This is the article featured in the Evening Leader on September 9, 2019
Back on August 3, I drove over to Columbus, IN, to participate in a Tough Mudder. For those of you who don’t know, a Tough Mudder is an 8 to 10-mile obstacle course where you run, climb, swing, jump and crawl through all kinds of obstacles. I train all year to participate in these events and this particular one represented the 8th time I have completed one. One of the obstacles was an 8-foot wall you have to scale over. When I arrived at this particular obstacle, I got ahold of the edge, pulled myself up and tried to position my feet so that I could get on top of the wall. I slipped a little followed by slipping a lot. I wasn’t interested in falling clear back to the ground, so I grabbed on with my right arm and held on to the top of the wall. I managed not to fall and I got myself turned back around and got on top of the wall. I easily swung over the wall and lowered myself down the other side.
I figured by how my arm felt that I was going to have a good bruise under my arm and across my chest. It hurt a little bit, but it was manageable. I finished the event without too much trouble with it. The bruise never showed up; in fact, I didn’t even have a mark, but I had a dull ache in my chest. When it didn’t go away in a few days, I diagnosed myself with a bruised rib. I don’t actually have a medical degree, but I am always confident in my self-diagnoses.
I have been doing stuff like this for decades but this particular injury turned out to be one of the stranger ones I have had. I could use my arm normally and didn’t have any strength loss at all. All I had is a dull ache in my chest and I could not cough or, God help me, sneeze without feeling like I had a knife in my chest. I consulted some medical text books (meaning I Googled it) and found out that bruised ribs will heal in 3-6 weeks. I was annoyed, but I managed to live with it.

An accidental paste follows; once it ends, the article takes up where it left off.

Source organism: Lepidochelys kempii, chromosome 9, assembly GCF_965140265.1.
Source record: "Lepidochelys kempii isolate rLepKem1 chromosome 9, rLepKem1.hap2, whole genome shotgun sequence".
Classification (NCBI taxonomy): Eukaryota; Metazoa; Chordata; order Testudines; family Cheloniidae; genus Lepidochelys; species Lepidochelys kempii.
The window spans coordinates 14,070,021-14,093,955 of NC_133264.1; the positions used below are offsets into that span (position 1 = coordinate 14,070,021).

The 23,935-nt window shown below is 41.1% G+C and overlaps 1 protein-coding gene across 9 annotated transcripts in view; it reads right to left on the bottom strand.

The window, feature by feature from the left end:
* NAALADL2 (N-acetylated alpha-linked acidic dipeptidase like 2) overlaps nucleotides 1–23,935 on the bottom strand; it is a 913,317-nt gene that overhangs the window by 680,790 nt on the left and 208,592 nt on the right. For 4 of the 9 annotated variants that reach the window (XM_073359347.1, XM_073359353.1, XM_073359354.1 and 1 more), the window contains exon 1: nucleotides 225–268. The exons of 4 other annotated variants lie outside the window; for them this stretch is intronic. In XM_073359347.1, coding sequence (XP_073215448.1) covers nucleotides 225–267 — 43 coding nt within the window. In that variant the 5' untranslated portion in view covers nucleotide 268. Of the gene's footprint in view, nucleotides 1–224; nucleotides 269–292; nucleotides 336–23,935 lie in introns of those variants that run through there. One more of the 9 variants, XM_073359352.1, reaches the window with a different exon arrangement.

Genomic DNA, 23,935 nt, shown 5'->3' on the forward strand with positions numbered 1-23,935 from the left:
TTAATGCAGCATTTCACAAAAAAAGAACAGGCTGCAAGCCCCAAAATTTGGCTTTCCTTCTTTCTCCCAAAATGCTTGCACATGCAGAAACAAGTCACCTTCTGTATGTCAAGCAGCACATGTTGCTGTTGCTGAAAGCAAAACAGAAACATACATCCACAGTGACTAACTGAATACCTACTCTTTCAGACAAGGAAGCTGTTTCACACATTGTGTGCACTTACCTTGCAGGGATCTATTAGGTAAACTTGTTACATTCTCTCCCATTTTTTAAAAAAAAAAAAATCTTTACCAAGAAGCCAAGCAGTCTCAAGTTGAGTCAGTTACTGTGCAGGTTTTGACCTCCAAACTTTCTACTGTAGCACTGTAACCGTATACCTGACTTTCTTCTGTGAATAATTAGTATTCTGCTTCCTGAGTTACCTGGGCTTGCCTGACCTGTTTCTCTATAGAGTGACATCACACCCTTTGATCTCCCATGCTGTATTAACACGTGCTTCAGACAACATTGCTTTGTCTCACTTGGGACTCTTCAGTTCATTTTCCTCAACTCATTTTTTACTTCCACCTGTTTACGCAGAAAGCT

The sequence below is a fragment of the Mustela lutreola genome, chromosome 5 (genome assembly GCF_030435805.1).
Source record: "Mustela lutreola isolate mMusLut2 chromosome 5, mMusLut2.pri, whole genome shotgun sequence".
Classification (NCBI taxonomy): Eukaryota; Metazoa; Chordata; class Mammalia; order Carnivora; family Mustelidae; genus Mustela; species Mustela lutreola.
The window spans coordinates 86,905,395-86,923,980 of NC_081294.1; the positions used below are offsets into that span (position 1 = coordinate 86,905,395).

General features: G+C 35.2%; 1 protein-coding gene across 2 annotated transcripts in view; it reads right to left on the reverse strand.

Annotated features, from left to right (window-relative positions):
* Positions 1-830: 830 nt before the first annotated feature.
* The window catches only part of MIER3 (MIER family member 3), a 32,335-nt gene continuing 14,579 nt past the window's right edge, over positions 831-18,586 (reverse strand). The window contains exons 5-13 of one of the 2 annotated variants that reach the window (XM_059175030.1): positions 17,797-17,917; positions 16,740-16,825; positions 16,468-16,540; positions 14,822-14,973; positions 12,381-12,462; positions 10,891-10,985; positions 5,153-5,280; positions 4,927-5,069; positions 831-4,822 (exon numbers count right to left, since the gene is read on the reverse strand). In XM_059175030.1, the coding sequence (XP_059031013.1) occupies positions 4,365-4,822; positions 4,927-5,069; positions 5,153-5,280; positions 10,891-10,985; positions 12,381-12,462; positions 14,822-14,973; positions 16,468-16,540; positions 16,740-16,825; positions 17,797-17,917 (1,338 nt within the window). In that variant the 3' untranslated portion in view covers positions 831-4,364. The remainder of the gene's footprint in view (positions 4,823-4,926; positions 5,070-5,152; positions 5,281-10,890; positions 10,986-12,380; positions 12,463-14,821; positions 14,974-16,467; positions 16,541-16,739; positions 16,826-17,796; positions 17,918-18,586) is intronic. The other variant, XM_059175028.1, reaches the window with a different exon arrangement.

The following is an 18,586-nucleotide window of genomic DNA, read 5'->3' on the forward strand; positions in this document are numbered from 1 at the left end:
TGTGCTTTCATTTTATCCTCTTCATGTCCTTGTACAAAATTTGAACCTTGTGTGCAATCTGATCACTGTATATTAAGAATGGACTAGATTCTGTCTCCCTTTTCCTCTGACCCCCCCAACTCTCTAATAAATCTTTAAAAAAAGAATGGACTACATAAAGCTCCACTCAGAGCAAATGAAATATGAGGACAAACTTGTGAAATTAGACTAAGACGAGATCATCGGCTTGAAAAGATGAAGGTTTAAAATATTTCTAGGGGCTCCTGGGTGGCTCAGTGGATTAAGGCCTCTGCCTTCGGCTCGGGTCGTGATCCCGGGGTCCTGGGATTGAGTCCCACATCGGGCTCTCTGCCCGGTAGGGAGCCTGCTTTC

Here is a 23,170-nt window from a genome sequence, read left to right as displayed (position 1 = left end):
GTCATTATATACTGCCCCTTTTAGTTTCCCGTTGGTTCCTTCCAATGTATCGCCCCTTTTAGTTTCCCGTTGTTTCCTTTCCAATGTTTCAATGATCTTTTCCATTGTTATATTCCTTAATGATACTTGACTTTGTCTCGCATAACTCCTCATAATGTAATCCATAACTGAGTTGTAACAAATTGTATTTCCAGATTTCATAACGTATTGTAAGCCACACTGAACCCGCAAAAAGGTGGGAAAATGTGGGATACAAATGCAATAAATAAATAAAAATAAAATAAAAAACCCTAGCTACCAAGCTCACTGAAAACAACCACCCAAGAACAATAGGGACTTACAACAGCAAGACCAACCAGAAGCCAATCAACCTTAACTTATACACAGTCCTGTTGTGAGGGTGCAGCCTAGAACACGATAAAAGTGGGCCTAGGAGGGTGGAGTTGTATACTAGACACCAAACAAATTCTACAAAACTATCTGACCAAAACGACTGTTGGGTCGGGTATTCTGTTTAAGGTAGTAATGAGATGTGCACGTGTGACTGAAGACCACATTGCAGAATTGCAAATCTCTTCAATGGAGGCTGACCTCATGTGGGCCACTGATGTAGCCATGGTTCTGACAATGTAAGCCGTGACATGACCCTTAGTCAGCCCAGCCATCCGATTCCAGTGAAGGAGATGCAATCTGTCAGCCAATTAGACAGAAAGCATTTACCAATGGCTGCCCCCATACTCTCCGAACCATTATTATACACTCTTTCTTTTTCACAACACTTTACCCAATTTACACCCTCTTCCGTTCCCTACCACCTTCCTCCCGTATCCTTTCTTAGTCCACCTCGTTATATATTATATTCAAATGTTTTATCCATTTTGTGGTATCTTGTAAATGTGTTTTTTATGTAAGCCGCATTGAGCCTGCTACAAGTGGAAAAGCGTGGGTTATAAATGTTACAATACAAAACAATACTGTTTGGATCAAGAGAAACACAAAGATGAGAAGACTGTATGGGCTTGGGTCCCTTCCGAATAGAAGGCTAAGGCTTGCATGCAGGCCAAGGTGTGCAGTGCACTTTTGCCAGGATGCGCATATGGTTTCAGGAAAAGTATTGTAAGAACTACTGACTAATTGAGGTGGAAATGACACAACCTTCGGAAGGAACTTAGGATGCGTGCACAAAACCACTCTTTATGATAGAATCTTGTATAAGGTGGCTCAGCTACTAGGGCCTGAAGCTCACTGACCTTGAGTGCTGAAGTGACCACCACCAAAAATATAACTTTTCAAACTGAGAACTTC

Well, last Wednesday, I had an appointment with my chiropractor, Dr Spees. We were chatting while he twisted me around putting all my bones back where they belonged. He asked me if there was anything else and I asked him about a bruised rib. He checked it out and gave that familiar thing doctors often say, “hmm.” He told me that he didn’t think I had a bruised rib but my clavicle was out of place. He manipulated my arm, gave me a few chest compressions, which resulted in some loud popping, and gave me almost immediate relief. Now I can sneeze without dropping to my knees. It is awesome.
There are three things that I want you to take away from this article:
First, it is epic that I managed to complete a Tough Mudder with only 1 clavicle.
Second, chiropractic care is miraculous (thank you, Dr Spees).
Third, sometimes what we think is wrong and what is actually wrong are two different things. You can take all the ibuprofen you want, but sometimes in order to experience true relief, you have to address the problem, not the symptom. I thought that a few pain killers and a little time and the pain I was experiencing would take care of itself. Sometimes life doesn’t work that way and the actual problem needs to be addressed by someone who knows what they are doing, in order to get things back to where they belong, before the problem is resolved.
I know, we all like doing things on our own and we want to pretend like we know all the answers. But think about how God designed us. We are meant to be social creatures, to need each other. That is because there are some problems that are bigger than any one of us, but together, when everyone brings what they know to the table, some good things can happen. But to simply decide that you can do it yourself may be the most damaging thing you can do.
Don’t be afraid to ask for help. It isn’t a sign of weakness; it is a sign of great wisdom.